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New research provides new hope for liver transplant patients with recurring hepatitis C

New research announced at the International Liver CongressTM 2014 today provides new hope for the notoriously difficult-to-treat population of liver transplant patients with recurring hepatitis C (HCV). [More]

Study shows impact of hepatic encephalopathy on liver disease patients

New data presented today at the International Liver Congress show the impact of hepatic encephalopathy on liver disease patients and healthcare systems. [More]

Novel prediction model improves patient outcomes after paracetamol-induced acute liver failure

In the UK paracetamol toxicity is the most common cause of ALF and has a high mortality rate. It is estimated that 150 to 200 deaths and 15 to 20 LTs occur as a result of poisoning each year in England and Wales. [More]
FDA expands age indication of Adacel vaccine for immunization against tetanus, diphtheria, pertussis

FDA expands age indication of Adacel vaccine for immunization against tetanus, diphtheria, pertussis

Sanofi Pasteur, the vaccines division of Sanofi, announced today that the U.S. Food and Drug Administration (FDA) has expanded the approved age indication of Adacel® (Tetanus Toxoid, Reduced Diphtheria Toxoid and Acellular Pertussis Vaccine Adsorbed; Tdap) for active booster immunization for the prevention of tetanus, diphtheria, and pertussis as a single dose in persons 10 through 64 years of age. [More]

Leading researchers to convene at 4th Annual Traumatic Brain Injury Conference

The world's leading researchers in the field of traumatic brain injury research are meeting on April 16 & 17, 2014 in Washington DC for the 4th Annual Traumatic Brain Injury Conference. [More]

Low levels of sodium prior to liver transplantation do not increase risk of death, say researchers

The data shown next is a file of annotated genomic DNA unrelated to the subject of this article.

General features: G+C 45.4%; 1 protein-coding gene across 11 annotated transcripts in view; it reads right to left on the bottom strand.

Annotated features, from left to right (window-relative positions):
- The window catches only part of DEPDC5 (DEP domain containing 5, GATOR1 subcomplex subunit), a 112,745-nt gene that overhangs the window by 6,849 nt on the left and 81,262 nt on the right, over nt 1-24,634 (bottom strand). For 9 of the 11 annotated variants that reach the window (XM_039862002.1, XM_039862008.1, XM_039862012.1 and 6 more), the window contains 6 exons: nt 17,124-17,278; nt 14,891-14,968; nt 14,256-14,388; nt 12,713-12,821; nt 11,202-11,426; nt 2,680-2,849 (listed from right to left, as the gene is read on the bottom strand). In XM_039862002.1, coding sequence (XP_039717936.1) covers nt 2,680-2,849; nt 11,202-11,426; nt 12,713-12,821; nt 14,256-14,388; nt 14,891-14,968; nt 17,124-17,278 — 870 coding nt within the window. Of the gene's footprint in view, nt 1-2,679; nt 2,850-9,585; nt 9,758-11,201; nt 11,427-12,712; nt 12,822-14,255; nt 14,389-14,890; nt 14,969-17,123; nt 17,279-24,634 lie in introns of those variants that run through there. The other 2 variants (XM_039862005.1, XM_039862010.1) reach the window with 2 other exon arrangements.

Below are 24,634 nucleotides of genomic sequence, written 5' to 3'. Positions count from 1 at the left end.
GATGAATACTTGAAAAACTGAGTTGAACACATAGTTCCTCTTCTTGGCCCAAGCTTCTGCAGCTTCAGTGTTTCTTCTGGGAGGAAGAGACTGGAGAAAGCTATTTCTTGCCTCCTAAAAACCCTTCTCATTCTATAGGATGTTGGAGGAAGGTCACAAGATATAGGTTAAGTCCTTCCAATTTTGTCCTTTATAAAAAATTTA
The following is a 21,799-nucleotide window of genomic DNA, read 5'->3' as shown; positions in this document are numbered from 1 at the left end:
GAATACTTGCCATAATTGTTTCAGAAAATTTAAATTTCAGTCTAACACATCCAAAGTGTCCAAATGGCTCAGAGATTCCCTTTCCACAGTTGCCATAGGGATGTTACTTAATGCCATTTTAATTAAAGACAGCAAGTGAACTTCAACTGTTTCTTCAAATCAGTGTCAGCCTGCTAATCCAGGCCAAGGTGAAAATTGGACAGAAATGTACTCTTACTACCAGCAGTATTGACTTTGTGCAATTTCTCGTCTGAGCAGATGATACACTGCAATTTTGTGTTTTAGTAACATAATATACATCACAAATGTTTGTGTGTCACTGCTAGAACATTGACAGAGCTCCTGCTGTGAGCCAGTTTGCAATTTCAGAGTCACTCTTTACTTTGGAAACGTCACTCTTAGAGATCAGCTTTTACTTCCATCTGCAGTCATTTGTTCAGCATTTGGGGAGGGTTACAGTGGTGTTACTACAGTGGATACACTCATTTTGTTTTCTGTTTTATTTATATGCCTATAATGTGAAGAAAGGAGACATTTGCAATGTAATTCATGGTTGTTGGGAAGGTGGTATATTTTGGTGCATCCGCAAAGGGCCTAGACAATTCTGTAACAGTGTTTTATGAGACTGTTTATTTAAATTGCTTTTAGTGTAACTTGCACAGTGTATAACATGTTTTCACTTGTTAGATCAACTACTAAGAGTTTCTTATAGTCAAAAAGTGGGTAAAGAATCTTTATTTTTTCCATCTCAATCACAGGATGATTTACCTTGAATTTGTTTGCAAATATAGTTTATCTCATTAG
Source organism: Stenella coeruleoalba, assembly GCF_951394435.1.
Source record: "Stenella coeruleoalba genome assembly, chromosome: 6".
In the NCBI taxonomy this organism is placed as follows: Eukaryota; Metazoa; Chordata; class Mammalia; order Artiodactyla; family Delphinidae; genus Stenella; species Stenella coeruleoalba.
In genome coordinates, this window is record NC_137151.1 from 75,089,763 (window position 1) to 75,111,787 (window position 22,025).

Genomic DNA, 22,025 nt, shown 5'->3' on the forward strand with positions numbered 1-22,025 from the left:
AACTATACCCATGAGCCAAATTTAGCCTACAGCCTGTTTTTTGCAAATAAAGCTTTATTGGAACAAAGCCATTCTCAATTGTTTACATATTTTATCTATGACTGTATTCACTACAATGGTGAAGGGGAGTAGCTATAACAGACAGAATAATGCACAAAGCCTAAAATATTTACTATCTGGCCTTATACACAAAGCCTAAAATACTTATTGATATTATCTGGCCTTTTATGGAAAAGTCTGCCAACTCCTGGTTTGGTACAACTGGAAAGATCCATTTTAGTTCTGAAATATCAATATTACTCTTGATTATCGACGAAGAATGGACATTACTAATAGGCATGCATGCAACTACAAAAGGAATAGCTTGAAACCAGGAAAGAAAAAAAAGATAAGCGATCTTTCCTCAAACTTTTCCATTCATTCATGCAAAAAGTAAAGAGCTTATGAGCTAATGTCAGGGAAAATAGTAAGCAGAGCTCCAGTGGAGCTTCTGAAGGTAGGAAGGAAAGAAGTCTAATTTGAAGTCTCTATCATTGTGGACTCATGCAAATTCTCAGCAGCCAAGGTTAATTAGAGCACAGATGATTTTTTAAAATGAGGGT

Researchers report that low levels of sodium, known as hyponatremia, prior to transplantation does not increase the risk of death following liver transplant. Full findings are published in Liver Transplantation, a journal of the American Association for the Study of Liver Diseases and the International Liver Transplantation Society. [More]
Experts in brain and spinal cord injuries to discuss treatment approaches at 23rd Annual Meeting of AMSSM

Experts in brain and spinal cord injuries to discuss treatment approaches at 23rd Annual Meeting of AMSSM

Post-concussion syndrome (PCS) and spinal cord injuries are complex problems that can present with a variety of symptoms or sequelae. [More]
New treatment could halt progression of dementia

New treatment could halt progression of dementia

Researchers at the University of Texas Medical Branch at Galveston have discovered a way to potentially halt the progression of dementia caused by accumulation of a protein known as tau. [More]
Sports medicine physicians to convene at 2014 AMSSM Annual Meeting

Sports medicine physicians to convene at 2014 AMSSM Annual Meeting

More than 1,400 sports medicine physicians from the United States and abroad will attend the 23rd Annual Meeting of the American Medical Society for Sports Medicine (AMSSM), the largest primary care sports medicine physician organization in the nation. [More]
Three innovative tools to detect, test and initiate personalized drug treatment for seizures

Three innovative tools to detect, test and initiate personalized drug treatment for seizures

A team of researchers from the National Institutes of Health, Emory University and Cedars-Sinai - specialists in identifying and treating very rare diseases - used three innovative tools to detect a previously unknown gene mutation, test potential therapies in the lab, and initiate personalized drug treatment for a boy with a lifelong history of uncontrollable seizures that caused significant impact on his cognitive and social development. [More]
Penn researchers use mathematical modeling to better understand mechanisms in TBI

Penn researchers use mathematical modeling to better understand mechanisms in TBI